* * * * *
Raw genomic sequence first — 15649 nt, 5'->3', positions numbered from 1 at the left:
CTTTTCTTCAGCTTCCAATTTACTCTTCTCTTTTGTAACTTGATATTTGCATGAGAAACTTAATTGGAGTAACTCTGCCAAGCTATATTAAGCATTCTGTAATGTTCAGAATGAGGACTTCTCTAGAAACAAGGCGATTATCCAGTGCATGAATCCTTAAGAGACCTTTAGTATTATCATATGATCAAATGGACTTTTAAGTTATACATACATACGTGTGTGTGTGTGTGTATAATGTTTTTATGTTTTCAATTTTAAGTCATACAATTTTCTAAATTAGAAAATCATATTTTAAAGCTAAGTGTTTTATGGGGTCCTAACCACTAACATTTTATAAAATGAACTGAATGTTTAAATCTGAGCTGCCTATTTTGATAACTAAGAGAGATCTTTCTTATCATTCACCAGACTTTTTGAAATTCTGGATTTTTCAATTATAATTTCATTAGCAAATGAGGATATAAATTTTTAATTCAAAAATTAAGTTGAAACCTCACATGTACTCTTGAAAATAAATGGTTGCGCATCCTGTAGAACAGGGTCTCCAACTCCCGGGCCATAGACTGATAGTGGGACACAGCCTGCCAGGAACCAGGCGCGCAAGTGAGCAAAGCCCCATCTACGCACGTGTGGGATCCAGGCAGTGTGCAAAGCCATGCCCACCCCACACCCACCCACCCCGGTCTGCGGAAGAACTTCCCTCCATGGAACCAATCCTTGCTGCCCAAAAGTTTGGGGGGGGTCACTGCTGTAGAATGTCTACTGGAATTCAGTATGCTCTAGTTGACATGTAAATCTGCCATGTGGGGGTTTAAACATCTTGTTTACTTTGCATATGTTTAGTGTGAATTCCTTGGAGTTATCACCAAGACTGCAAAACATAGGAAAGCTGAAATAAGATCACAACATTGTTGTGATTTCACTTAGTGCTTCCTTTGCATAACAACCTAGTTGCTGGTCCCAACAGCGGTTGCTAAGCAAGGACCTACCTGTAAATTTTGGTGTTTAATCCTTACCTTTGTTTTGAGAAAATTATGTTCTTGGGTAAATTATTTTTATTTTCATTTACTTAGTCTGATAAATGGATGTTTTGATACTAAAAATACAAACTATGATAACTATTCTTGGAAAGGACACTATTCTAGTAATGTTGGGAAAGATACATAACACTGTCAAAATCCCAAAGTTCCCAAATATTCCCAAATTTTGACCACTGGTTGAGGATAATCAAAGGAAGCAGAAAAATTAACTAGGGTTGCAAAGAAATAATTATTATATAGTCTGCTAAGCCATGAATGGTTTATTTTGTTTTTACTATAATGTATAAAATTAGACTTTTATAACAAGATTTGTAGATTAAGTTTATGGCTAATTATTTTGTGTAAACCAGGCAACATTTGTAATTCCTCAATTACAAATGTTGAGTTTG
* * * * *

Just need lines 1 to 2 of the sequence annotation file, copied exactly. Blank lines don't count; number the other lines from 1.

Raw genomic sequence first — 15649 nt, 5'->3', positions numbered from 1 at the left:
CTTTTCTTCAGCTTCCAATTTACTCTTCTCTTTTGTAACTTGATATTTGCATGAGAAACTTAATTGGAGTAACTCTGCCAAGCTATATTAAGCATTCTGTAATGTTCAGAATGAGGACTTCTCTAGAAACAAGGCGATTATCCAGTGCATGAATCCTTAAGAGACCTTTAGTATTATCATATGATCAAATGGACTTTTAAGTTATACATACATACGTGTGTGTGTGTGTGTATAATGTTTTTATGTTTTCAATTTTAAGTCATACAATTTTCTAAATTAGAAAATCATATTTTAAAGCTAAGTGTTTTATGGGGTCCTAACCACTAACATTTTATAAAATGAACTGAATGTTTAAATCTGAGCTGCCTATTTTGATAACTAAGAGAGATCTTTCTTATCATTCACCAGACTTTTTGAAATTCTGGATTTTTCAATTATAATTTCATTAGCAAATGAGGATATAAATTTTTAATTCAAAAATTAAGTTGAAACCTCACATGTACTCTTGAAAATAAATGGTTGCGCATCCTGTAGAACAGGGTCTCCAACTCCCGGGCCATAGACTGATAGTGGGACACAGCCTGCCAGGAACCAGGCGCGCAAGTGAGCAAAGCCCCATCTACGCACGTGTGGGATCCAGGCAGTGTGCAAAGCCATGCCCACCCCACACCCACCCACCCCGGTCTGCGGAAGAACTTCCCTCCATGGAACCAATCCTTGCTGCCCAAAAGTTTGGGGGGGGTCACTGCTGTAGAATGTCTACTGGAATTCAGTATGCTCTAGTTGACATGTAAATCTGCCATGTGGGGGTTTAAACATCTTGTTTACTTTGCATATGTTTAGTGTGAATTCCTTGGAGTTATCACCAAGACTGCAAAACATAGGAAAGCTGAAATAAGATCACAACATTGTTGTGATTTCACTTAGTGCTTCCTTTGCATAACAACCTAGTTGCTGGTCCCAACAGCGGTTGCTAAGCAAGGACCTACCTGTAAATTTTGGTGTTTAATCCTTACCTTTGTTTTGAGAAAATTATGTTCTTGGGTAAATTATTTTTATTTTCATTTACTTAGTCTGATAAATGGATGTTTTGATACTAAAAATACAAACTATGATAACTATTCTTGGAAAGGACACTATTCTAGTAATGTTGGGAAAGATACATAACACTGTCAAAATCCCAAAGTTCCCAAATATTCCCAAATTTTGACCACTGGTTGAGGATAATCAAAGGAAGCAGAAAAATTAACTAGGGTTGCAAAGAAATAATTATTATATAGTCTGCTAAGCCATGAATGGTTTATTTTGTTTTTACTATAATGTATAAAATTAGACTTTTATAACAAGATTTGTAGATTAAGTTTATGGCTAATTATTTTGTGTAAACCAGGCAACATTTGTAATTCCTCAATTACAAATGTTGAGTTTG